It is no secret to Bombay’s privileged that the city functions on the backs of many less so. The tightly packed urban landscape is structured so that some can live above it, and so that the rest only survive on their ability to prop it up. Take Antilia -- a $2.2 billion, 27-floor residence complete with a 168 car garage and a room with perpetual fake snowfall, belonging to billionaire Mukesh Ambani. It towers above streets where migrant labourers unpack vegetables, dabbawalas sprint to deliver tiffins to office workers, and auto-drivers race through gridlock traffic to maximize their fares. 

The survival of Bombay was strained under this unsustainable inequality even before the pandemic, but when the Prime Minister announced a national lockdown it left Bombay’s migrant labour population, a city in itself, stuck with no guarantee for food, water, or a roof over their heads. Thousands gathered at the Bandra and Thane station in protest and demanded to go home, but they were stopped, gassed, and callously beaten under the guise of strict lockdown laws. Even worse is that many made the sweltering journey on foot, some were sprayed with chemical disinfectant upon their arrival, and others died along the way. 

The public parks around Bombay became waiting rooms for those lucky enough to find a ride home. People shared biscuits and mango juice as they sat around for large buses to transport them out of a city they’d given their lives to build. Standing outside the Priyadarshini Park gate in 2020, I was reminded, just as I was in 2017, that Bombay was not designed for most of its living. In its present state, it was set up to kill its own, accept the churn and do it gladly.

Still, there were pockets of solace. There were the parks and there was the  sea. With 22.2 kilometers of coastline, from Bombay’s richest to its most deprived, the sea is a shared commodity and a collective source of energy. Her thrashing waves reflect the relentless rhythm that carries people through their harshest days.  

However, this is now also under threat due to the The Great Mumbai Coastal Road Freeway: an 8-line, 22 kilometer highway that will sprawl across the entire western coastline, cutting through the sea—all of our seas. 

The road promises to take its passengers from the northernmost point of Kandivalli to the southernmost point of Bombay’s Marine Lines in 40 minutes— a generous cut-down from what now takes over two hours. It is a welcome sign to anyone who has suffered through Bombay traffic, but a jarring concept to those who understand the impact it could have to an  already delicate ecosystem. Environmental activists claim that the project lacks environmental clearance and courts have skirted regulations. Fishermen have petitioned for construction concessions to preserve their livelihood.  There are fears that the relocation of 11 different species of endangered coral could result in unavoidable environmental damage.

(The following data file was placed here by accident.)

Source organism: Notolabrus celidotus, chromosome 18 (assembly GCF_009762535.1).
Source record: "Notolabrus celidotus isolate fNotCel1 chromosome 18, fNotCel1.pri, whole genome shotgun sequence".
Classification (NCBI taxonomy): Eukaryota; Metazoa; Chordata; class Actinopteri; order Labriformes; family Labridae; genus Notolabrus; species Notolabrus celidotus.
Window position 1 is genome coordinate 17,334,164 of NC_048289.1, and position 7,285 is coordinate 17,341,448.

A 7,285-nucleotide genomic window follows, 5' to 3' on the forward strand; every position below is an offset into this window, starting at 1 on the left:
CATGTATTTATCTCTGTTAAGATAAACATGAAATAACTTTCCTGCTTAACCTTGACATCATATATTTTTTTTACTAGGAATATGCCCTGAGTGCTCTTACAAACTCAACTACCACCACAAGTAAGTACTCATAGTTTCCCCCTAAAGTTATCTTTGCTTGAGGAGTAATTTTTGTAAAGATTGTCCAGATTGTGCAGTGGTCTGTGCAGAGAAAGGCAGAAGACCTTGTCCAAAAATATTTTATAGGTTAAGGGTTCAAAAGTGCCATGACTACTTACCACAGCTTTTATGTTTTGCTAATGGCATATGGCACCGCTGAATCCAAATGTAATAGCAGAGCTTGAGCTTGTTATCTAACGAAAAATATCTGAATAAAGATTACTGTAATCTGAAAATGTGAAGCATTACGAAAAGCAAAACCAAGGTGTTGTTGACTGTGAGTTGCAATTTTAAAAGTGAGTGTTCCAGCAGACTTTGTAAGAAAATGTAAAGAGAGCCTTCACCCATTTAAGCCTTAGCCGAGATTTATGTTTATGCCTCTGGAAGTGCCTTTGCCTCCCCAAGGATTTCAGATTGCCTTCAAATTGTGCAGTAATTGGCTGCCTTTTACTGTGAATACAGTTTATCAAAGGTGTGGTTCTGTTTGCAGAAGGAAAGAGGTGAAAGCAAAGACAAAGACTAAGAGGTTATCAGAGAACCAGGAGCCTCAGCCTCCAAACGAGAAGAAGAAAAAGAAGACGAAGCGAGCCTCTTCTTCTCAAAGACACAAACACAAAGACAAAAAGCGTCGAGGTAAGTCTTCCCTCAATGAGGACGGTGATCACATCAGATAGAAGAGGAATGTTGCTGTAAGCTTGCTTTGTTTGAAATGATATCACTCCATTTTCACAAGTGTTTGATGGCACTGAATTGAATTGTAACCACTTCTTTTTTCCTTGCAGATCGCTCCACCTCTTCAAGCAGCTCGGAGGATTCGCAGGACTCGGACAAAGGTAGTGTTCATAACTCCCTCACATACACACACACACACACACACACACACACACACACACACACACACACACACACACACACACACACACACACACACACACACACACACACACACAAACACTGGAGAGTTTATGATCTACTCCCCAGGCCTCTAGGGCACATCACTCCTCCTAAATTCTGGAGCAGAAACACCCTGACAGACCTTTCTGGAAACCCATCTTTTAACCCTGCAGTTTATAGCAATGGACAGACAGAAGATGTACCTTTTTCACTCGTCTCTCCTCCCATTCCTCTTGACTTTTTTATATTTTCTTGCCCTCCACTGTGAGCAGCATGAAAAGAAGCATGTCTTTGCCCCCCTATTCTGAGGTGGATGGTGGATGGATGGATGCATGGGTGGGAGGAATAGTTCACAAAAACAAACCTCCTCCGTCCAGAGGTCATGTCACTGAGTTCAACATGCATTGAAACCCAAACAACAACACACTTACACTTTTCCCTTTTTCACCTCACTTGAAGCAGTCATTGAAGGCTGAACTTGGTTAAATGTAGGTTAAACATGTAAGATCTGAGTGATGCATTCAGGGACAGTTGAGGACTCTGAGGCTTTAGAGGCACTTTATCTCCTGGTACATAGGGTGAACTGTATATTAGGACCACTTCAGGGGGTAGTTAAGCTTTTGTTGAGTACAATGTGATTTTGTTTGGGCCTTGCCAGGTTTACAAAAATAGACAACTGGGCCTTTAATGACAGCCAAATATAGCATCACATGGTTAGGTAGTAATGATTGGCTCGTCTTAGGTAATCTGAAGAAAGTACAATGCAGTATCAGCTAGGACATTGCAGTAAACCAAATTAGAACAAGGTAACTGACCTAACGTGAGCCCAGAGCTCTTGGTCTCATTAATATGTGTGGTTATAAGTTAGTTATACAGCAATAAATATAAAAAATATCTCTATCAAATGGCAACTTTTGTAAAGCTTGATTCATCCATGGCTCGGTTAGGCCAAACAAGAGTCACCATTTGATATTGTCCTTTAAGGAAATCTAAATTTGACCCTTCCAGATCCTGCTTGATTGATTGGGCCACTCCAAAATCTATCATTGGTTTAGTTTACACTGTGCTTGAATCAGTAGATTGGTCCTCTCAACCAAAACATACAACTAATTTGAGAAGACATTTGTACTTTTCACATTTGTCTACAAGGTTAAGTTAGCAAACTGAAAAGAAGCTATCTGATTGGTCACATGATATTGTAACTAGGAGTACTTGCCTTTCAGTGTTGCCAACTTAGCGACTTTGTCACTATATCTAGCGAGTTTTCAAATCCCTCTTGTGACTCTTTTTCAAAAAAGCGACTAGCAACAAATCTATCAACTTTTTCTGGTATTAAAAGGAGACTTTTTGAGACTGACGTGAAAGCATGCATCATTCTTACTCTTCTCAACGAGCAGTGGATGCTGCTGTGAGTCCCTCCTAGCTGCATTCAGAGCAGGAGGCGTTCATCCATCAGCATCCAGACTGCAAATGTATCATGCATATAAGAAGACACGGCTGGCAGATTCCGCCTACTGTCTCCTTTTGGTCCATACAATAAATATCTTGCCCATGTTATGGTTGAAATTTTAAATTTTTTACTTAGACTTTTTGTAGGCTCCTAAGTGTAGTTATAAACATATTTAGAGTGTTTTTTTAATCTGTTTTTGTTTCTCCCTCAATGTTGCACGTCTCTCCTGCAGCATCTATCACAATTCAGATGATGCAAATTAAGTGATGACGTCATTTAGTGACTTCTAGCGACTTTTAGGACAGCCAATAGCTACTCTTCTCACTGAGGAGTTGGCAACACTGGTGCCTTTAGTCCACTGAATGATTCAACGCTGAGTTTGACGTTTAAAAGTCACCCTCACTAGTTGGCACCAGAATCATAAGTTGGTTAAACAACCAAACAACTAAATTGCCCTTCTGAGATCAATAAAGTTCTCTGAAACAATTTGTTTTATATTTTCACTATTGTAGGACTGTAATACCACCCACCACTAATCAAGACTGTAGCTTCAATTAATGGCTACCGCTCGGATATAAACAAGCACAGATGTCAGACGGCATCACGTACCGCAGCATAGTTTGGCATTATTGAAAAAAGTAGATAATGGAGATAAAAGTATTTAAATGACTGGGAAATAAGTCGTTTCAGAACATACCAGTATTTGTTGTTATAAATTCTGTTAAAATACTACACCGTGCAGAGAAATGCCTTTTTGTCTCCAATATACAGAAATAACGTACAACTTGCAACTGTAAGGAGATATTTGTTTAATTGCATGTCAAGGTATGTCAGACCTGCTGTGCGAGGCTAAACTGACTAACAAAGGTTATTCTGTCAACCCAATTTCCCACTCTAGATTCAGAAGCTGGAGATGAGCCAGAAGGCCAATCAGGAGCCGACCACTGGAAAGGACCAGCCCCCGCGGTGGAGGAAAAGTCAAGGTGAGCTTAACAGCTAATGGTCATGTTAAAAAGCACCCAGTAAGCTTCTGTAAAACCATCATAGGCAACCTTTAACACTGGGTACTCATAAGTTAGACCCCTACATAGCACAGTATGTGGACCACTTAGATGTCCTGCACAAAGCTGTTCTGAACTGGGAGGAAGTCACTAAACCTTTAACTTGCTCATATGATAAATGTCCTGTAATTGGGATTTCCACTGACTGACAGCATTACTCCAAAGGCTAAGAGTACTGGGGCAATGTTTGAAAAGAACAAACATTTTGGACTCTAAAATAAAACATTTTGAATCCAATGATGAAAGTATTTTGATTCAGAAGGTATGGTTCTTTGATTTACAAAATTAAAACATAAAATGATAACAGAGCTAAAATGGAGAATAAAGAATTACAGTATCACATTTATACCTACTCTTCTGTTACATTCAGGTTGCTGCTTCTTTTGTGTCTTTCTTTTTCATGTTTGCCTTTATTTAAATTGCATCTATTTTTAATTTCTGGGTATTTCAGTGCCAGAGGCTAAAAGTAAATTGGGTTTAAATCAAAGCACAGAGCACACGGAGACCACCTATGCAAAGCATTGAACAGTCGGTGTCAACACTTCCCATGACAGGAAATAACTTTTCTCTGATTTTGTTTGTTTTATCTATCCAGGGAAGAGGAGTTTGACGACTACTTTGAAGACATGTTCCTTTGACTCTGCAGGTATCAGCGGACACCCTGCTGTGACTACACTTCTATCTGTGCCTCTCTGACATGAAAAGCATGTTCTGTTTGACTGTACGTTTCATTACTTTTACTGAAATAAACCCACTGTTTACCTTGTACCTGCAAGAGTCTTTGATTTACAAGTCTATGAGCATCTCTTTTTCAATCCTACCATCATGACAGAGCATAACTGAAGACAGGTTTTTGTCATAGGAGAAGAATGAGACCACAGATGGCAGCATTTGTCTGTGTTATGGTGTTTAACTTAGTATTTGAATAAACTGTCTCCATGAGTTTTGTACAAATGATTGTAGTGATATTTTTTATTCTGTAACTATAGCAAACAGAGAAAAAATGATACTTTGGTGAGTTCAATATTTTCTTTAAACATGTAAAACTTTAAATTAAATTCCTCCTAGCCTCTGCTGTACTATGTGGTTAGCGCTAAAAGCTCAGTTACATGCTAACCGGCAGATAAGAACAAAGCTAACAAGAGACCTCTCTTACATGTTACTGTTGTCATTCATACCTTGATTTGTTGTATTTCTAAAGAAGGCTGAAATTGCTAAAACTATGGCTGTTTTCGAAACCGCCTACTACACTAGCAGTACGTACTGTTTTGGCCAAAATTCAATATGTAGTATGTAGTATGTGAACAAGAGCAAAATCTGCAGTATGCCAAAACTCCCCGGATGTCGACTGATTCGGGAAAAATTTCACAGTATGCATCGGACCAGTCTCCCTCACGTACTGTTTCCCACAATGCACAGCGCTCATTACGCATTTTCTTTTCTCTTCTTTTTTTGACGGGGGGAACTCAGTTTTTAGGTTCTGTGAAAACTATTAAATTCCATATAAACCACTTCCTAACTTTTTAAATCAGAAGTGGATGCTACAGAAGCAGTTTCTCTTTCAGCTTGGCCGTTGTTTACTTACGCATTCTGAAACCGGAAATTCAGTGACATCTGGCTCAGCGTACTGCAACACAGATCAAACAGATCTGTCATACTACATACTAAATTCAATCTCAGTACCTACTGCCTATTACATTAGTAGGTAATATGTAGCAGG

Further, the  highway will line the coast with entry points that cut through most of Bombay’s public parks. Our parks, already few and far between, will be a valley under thousands of moving cars and will be the ports of entry for unsurmountable traffic. We are about to lose something of utmost importance: the very specific sensation of looking out into a continuous horizon, gulping down the sea breeze, and momentarily leaving the city behind.

Under lockdown, the highway construction took on a rapid speed. Unobstructed by protestors and regulations, the BMC clanged on against our shoreline with vigour. As I worked through the locked down nights by my window, which stands just a few buildings away from Priyadarshini Park, I could hear the faint sounds of a lone crane working in solitude against daybreak. 

There have been too many moments recently where I want to scream, arms to the sky, hot tears on my face, asking why the people in charge of this country want to see it bleed. We have had to watch the farmers who cultivate our crop, who put food on our tables be beaten with wooden sticks. We have seen pogroms and protests, fire and fury—we have witnessed this country descend into something it is not. The Great Mumbai Coastal road feels like a sharp, unnecessary wound on a body already battered: another decision designed to disrespect our land, its people, and the ability for some to call it home. 

From my window above the city, the highway is only a dent in my already crisp view. But when running barefoot in rubble, holding my grandfather’s wrinkly hand, or taking a breath for my uncle on his fresh green bench, the midnight clangs of the lone crane are an ever looming threat to the collective legacies that make Bombay what I’ve always known. 

Bombay is a resilient city—she will live on, she will live strong. My Bombay, though, is dying. Just as my eyes and ears hang heavy, greedy for the golden past of my mothers and hers, I imagine my future children with the same yearnings. I pray against the day I have to tell them of a sweet time when the sea was still ours, the city was sometimes calm, and I could walk for hours in quiet parks full of stories. 

I imagine I’d tell them about a monsoon-y day in July of 2020, one I now remember so vividly. I made my way down the rocks and towards the sea at Priyadarshini Park. I moved quickly, knowing that the guard would start to blow his whistle at 6:45 and at 6:46 begin to lecture anyone who failed to respect his adamance at the park’s closing. 

It was a breathtaking sunset that day. The clouds reflected hints of gold and magenta, the birds moved in a slow, sensual, swirl against the sky. The tide was calm. Scattered within the rocks were couples entwined—making kisses in the only place they were allowed. When the whistles began to sound, they peered up towards the park—knowing fully well they could not be seen. They giggled and retreated further back into the rocks. I smiled and inhaled deeply, so I could hold forever the warmth of their small acts of defiance, their little claims to live life even in a city that wants so desperately to take it away. The second whistle screeched through the air and I turned away from the sea, pausing only for one last glance at the ephemeral spectacle of a fiery Bombay sunset. 

- Pooja Sivaraman is a playwright, theatre-maker, and scholar from Bombay. She is currently walking her way through the state of Goa, searching for stories.


Place Recommends:

The phone of the wind,

Missing airports,

Looted artifacts and modern Afghanistan.


Join us next week for an exploration of absence.